In: Current Psychiatry Reports
Purpose of review: Binge eating is a transdiagnostic symptom that disproportionately affects females. Sexually dimorphic gonadal hormones (e.g., estradiol, testosterone) substantially impact eating behavior and may contribute to sex differences in binge eating. We examine recent evidence for the role of gonadal hormones in binge eating risk across development.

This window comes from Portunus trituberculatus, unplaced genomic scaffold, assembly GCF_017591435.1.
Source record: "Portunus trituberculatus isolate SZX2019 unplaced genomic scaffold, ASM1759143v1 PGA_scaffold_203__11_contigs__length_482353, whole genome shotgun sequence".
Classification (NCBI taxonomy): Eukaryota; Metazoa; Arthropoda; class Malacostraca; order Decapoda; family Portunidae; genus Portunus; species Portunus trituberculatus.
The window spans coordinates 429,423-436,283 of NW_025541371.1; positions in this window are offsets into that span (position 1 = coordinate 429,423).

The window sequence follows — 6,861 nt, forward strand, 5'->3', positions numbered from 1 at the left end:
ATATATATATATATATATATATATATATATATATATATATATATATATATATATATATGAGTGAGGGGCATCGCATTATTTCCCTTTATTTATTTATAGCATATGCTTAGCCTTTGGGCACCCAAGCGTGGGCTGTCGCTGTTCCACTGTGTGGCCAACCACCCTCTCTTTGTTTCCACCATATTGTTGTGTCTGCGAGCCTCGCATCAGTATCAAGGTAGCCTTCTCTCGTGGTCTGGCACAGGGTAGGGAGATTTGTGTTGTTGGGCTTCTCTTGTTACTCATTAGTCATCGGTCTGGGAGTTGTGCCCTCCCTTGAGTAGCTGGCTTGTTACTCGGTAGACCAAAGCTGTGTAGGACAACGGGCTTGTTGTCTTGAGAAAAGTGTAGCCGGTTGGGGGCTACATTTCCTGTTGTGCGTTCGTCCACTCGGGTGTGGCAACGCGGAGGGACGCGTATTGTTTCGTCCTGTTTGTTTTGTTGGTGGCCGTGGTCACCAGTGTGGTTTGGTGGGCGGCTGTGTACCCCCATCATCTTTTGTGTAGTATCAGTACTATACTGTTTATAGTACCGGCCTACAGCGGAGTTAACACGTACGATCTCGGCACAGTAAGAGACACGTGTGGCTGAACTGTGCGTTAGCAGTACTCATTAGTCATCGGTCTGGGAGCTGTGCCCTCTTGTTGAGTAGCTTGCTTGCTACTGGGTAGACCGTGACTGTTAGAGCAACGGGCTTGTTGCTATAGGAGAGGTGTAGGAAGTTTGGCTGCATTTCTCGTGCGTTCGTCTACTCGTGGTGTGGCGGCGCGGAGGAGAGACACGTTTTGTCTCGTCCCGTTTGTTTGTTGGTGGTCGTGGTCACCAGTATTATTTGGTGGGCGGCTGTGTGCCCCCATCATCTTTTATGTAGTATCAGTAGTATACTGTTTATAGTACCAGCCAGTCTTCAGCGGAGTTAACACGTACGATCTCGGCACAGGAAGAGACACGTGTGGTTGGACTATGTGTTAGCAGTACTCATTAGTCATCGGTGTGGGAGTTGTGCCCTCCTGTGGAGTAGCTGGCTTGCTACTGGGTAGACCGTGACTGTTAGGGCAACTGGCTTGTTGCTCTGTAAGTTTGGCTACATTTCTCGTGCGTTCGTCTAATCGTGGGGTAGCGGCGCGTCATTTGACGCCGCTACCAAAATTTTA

Recent findings: Both organizational (long-lasting impact on the central nervous system (CNS)) and activational (transient influences on the CNS) hormone effects may contribute to sex differences in binge eating. Gonadal hormones also impact within-sex variability in binge eating, with higher estradiol levels in females and higher testosterone levels in males protective across development. Emerging evidence suggests that the impact of gonadal hormones may be greatest for people with other risk factors, including genetic, temperamental (e.g., high negative affect), and psychosocial (e.g., exposure to weight-based teasing) risk. Gonadal hormones contribute to sex differences and within-sex variability in binge eating across development.